Others weren’t bothered with the interchanging of self-published and indie. Many thought it was a buzz word flung about in an attempt for writers to equate themselves with the hip alternative music scene that brought us great music from artists like Nirvana and Smashing Pumpkins. However, the buzz behind the word was that it was still an attempt to bring more credibility to the arena of self pubbed authors.

There were a few who offered a concrete definition for both. “Indie was one who publishes without the aid of any sort of publisher and self-published was one who publishes with the aid of a pay-to-publish company.” A commenter who has a doctorate in language forensics states that terms in culture shift and that direct publishing is now considered indie. It may have been used differently before, but the meaning is expanding and encompassing all meanings- like it or not.

The best comment: “It doesn’t really matter though, no one cares except other writers. Readers just care if the book is good.” Enough said.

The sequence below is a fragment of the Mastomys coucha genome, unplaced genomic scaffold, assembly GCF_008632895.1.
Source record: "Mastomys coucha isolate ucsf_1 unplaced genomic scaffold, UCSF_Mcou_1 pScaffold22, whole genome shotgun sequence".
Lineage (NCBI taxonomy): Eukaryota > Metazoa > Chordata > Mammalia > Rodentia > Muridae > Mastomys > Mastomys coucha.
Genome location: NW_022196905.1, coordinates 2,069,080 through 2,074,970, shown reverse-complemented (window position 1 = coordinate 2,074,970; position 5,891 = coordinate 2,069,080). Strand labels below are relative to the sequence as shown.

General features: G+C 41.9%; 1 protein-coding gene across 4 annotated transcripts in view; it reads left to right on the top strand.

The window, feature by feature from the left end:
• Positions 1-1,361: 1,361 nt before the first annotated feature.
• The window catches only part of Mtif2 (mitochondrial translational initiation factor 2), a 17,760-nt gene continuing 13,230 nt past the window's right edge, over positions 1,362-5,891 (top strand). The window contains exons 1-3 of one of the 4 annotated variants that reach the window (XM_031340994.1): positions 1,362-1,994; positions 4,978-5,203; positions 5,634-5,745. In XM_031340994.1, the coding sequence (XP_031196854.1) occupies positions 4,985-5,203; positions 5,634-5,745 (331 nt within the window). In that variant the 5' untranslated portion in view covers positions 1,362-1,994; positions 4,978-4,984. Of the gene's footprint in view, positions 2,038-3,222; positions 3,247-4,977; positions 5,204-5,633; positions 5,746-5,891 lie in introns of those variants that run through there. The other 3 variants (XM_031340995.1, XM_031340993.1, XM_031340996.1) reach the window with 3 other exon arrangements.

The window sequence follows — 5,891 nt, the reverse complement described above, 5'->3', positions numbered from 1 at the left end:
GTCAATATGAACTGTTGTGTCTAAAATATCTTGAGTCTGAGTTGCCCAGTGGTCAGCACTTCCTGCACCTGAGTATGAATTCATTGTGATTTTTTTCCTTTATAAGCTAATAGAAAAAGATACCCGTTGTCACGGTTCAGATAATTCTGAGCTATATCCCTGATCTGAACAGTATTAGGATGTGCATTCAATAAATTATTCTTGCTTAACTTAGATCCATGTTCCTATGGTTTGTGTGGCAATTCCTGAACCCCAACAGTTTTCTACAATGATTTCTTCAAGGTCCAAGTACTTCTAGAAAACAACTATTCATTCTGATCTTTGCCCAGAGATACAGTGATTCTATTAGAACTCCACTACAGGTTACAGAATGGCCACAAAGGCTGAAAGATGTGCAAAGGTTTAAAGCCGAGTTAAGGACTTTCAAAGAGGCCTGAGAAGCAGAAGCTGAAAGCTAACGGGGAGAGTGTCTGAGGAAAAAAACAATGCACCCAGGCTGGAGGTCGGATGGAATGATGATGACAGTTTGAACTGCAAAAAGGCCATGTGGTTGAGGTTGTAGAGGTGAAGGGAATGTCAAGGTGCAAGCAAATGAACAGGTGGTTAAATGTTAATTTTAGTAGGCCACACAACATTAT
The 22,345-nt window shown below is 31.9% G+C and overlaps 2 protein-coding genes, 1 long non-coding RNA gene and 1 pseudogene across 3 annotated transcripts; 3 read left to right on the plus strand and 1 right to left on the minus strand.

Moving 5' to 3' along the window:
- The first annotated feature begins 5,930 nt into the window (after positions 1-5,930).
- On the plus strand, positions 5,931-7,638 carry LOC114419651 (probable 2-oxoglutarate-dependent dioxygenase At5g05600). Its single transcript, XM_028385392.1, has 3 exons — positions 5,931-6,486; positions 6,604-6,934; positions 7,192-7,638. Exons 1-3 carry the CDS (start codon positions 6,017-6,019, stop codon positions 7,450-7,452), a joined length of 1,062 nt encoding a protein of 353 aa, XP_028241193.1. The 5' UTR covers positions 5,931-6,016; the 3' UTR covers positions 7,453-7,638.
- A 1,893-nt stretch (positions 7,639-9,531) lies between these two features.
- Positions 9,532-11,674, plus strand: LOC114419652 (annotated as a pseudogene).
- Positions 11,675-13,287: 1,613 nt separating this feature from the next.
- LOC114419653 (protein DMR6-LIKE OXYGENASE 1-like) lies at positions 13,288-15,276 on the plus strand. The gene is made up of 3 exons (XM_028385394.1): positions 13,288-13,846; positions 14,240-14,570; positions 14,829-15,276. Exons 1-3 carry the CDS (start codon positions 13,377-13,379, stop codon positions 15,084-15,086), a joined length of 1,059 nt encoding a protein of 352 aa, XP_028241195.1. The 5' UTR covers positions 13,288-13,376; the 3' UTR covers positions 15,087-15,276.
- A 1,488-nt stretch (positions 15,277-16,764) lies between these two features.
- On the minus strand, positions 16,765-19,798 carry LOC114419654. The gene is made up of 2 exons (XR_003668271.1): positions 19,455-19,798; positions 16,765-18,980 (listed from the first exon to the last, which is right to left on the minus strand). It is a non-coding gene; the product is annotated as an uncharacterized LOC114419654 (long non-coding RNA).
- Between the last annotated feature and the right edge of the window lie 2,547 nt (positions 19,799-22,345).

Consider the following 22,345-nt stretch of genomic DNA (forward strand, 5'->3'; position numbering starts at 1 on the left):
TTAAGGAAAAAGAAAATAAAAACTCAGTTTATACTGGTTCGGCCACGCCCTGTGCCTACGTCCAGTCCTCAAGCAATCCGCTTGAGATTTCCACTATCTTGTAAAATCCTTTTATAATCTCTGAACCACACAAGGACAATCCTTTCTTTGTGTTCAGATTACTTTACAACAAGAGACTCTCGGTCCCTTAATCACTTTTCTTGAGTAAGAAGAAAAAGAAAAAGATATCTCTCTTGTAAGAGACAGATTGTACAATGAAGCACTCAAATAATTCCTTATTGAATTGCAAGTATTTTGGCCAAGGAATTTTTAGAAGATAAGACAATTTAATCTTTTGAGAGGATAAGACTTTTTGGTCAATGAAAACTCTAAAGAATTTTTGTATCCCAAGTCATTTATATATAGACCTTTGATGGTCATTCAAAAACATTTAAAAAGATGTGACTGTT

Besides arguing over the meaning of a word, a more serious notion was raised. Did she only harm her career? The answer is no. There were agents, editors and other book reviewers that chimed in on this debacle. Let’s start with the agent. “…as an agent actively looking for clients who has the manuscripts of some of the posters here, I have been turned off from all of you. Furthering this discussion is as unprofessional as beginning it.” Ouch again.

Just because you weren’t the one having the temper tantrum, joining in on the condemnation just got you sucker punched. The lesson here is to not stoop to a level that is obviously not professional.

Book reviewers were out spoken when it came to the topic of self-published authors. “I’ve sworn off reviewing self pubbed because I had two writers that did that. It’s a shame, but burned twice and I had enough.”

Readers also jumped in. “You and others like you have long since turned me off to indies forever.” How about another? “I’m now on an all-indie boycott.”  Still another. “This is the very type of behavior that will continue to tar self- published authors as hobbyists.” Big ouch!

What you put out there on the world wide web will come back to bite you in the tushie because they ARE watching. Agents, editors, our readers, book reviewers, librarians, and book store owners are reading blogs, tweets etc. Be professional. Be courteous. Be intelligent with your comments. Working at your keyboard, you are standing on a world stage. Enough said.